BYU rehangs photo exhibit
Display depicting gay students is back in the Harris Fine Arts Center
PROVO Portraits of gay Brigham Young University students taken by a photography major for a class project are back in an exhibit at the school's fine arts building four days after school officials removed the display.
Michael Wiltbank, a senior from Eagar, Ariz., photographed students who identified themselves as gay, then paired each one with a portrait of a friend or family member who provides that student with support.
The photographs were not labeled. The artist's statement said labels create societal divisions. "It is my hope this body of work can be a vehicle for tolerance, support, love and change," Wiltbank wrote.
The display debuted in the atrium of the Harris Fine Arts Center on Dec. 1 in an exhibit of projects done for a fine arts photography class taught by Paul Adams. On Friday, Wiltbank's display was removed and the exhibit rearranged.
BYU spokesman Michael Smart said a miscommunication between administrators in the College of Fine Arts and Communication led to the removal.
"When the action became apparent after the weekend, college administrators reviewed the decision," Smart said. "Because the project does not violate BYU's honor code, the project was rehung Tuesday afternoon."
BYU admits gay students who sign the school's honor code, which prohibits sex outside of marriage.
"One's stated same-sex gender attraction is not an honor code issue," Smart said. "Homosexual behavior is a violation of the honor code."
The photos can be viewed on Wiltbank's blog, jmichaelwiltbank.blogspot.com.
Wiltbank said he spoke with college leadership on Monday. Later that day, bloggers around the country began to criticize BYU and its owner, The Church of Jesus Christ of Latter-day Saints. Some attacked the school and church. The Deseret News requested a statement from the university Tuesday morning. The display went back up Tuesday afternoon.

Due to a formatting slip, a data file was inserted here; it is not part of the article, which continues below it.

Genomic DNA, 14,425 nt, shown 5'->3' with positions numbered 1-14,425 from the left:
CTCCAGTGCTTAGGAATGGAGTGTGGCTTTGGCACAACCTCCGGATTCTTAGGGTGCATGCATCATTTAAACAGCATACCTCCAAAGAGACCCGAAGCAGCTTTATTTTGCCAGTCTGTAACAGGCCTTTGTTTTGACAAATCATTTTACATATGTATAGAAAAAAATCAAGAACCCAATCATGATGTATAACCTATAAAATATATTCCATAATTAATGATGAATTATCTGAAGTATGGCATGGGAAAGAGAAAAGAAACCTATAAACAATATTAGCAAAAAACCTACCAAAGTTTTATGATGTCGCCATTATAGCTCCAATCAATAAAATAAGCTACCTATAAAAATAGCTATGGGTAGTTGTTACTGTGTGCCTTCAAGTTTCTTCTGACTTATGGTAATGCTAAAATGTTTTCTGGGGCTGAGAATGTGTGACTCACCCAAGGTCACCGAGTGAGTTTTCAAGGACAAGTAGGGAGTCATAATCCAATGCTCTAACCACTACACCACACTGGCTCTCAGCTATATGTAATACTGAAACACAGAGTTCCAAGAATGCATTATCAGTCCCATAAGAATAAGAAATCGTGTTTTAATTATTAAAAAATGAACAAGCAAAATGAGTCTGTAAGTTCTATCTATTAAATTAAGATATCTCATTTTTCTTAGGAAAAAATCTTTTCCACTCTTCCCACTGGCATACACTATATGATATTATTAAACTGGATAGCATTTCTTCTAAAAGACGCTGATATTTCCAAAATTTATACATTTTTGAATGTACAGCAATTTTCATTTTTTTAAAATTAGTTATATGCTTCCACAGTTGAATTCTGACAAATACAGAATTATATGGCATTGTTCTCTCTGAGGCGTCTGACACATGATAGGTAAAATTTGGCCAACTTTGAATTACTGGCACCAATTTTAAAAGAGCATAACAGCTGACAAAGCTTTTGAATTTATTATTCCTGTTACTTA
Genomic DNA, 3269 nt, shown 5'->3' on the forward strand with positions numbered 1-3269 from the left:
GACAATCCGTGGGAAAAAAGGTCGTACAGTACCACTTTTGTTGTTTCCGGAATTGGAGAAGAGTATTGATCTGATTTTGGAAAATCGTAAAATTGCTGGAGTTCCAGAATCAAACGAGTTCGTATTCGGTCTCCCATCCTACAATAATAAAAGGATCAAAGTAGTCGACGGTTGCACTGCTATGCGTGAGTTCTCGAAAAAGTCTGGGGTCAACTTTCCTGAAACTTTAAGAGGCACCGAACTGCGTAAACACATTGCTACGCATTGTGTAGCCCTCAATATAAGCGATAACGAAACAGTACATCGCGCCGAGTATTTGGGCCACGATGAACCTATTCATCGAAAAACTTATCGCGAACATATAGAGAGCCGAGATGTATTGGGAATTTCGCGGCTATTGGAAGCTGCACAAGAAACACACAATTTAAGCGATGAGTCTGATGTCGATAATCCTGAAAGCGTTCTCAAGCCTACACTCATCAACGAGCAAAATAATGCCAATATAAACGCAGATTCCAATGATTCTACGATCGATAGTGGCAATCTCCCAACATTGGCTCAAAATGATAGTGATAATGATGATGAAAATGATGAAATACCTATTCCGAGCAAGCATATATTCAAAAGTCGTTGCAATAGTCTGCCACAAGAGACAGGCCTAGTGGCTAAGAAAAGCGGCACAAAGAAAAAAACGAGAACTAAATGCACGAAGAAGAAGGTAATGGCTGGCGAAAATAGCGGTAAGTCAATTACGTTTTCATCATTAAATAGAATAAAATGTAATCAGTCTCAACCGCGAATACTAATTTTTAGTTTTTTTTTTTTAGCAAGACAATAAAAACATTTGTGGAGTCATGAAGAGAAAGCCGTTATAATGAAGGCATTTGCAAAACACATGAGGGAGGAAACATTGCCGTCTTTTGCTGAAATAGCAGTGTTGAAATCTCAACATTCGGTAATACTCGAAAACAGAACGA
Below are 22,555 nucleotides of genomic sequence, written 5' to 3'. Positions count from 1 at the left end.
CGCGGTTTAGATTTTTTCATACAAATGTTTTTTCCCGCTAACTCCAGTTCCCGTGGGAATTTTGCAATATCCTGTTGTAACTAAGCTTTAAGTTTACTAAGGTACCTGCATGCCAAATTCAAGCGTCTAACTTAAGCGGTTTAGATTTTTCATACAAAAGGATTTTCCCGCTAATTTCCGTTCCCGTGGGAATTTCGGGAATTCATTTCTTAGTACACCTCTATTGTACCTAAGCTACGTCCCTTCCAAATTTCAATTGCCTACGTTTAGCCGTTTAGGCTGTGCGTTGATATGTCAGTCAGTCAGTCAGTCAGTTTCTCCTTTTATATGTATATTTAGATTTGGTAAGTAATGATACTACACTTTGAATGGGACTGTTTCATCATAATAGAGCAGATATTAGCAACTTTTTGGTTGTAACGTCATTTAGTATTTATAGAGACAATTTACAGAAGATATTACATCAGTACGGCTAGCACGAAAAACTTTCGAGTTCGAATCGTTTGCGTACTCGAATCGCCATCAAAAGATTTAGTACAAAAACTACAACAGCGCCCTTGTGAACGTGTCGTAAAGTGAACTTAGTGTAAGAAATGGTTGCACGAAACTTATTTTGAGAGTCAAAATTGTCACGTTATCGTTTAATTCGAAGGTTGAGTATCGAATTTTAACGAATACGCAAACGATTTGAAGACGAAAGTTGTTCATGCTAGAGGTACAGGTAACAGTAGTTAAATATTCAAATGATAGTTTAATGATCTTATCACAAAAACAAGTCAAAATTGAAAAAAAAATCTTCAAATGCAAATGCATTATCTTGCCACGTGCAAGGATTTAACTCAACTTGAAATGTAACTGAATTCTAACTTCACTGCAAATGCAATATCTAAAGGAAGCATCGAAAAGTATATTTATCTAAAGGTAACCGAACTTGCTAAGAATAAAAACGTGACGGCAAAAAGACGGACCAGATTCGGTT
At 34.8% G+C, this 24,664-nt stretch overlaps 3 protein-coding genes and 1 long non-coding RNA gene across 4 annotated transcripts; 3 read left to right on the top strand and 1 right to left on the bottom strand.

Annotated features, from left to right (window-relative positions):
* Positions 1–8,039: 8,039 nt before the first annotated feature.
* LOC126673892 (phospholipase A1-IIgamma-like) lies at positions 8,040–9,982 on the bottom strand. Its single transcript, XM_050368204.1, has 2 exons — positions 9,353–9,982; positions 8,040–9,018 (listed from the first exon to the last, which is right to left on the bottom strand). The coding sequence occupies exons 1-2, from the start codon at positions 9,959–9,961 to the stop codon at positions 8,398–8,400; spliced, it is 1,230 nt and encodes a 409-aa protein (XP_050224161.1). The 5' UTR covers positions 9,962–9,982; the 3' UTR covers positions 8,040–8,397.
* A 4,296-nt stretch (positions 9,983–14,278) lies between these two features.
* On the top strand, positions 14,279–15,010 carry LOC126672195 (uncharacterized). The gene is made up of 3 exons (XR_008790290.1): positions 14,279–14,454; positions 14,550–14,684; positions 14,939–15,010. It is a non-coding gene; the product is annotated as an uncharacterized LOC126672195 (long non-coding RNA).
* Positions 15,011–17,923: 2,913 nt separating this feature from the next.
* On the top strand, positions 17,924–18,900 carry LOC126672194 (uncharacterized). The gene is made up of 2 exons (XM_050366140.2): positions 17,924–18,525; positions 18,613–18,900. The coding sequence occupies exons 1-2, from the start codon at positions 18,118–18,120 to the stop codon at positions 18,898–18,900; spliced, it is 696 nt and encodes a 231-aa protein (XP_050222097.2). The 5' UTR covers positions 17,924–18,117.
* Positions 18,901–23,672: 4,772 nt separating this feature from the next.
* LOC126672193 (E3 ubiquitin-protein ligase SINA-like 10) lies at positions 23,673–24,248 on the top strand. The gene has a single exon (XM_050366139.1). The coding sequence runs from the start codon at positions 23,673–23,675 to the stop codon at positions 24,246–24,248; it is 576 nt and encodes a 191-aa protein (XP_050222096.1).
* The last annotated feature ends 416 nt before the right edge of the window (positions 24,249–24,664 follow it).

"I feel great about it," Wiltbank said of the resolution shortly after revisiting the display Tuesday evening. "It's admirable of them to do that. While it was frustrating it was taken down, I'm impressed they put it back up."
He said he was told the miscommunication was between the dean of the college and members of the Visual Arts Department. He wasn't required to replace the display.
"I thought it was important that if they were willing, then I in good faith should put it back," he said.
Wiltbank did field offers to put his exhibit on display in other art galleries but so far has declined because he created it specifically for the BYU community. He expressed disappointed in some blogs that attacked BYU and the LDS Church. Before the university allowed the display's return, Wiltbank, who is LDS, wrote on his blog that he wished to finish his degree at BYU and had a responsibility to follow the honor code he signed.
Wiltbank said he had gay friends and thought the project, which focuses on the eyes of his subjects, was poignant and timely. He made new friends during the project.
"They're really the ones the project is about," he said. "It's really not about me. I'm their photographer. They were the ones brave enough to put their faces out there."
Wiltbank found the experience was instructive.
"I don't have any bitterness," he said. "The whole premise of the show was to show tolerance and support on both sides of the issue. What I wrote on my blog about the removal has been construed as bitter, but I didn't think it was. I think what some said on the Internet went against what I was trying to do with the exhibit."If we yell out hatred and bigoted things, nothing gets better."
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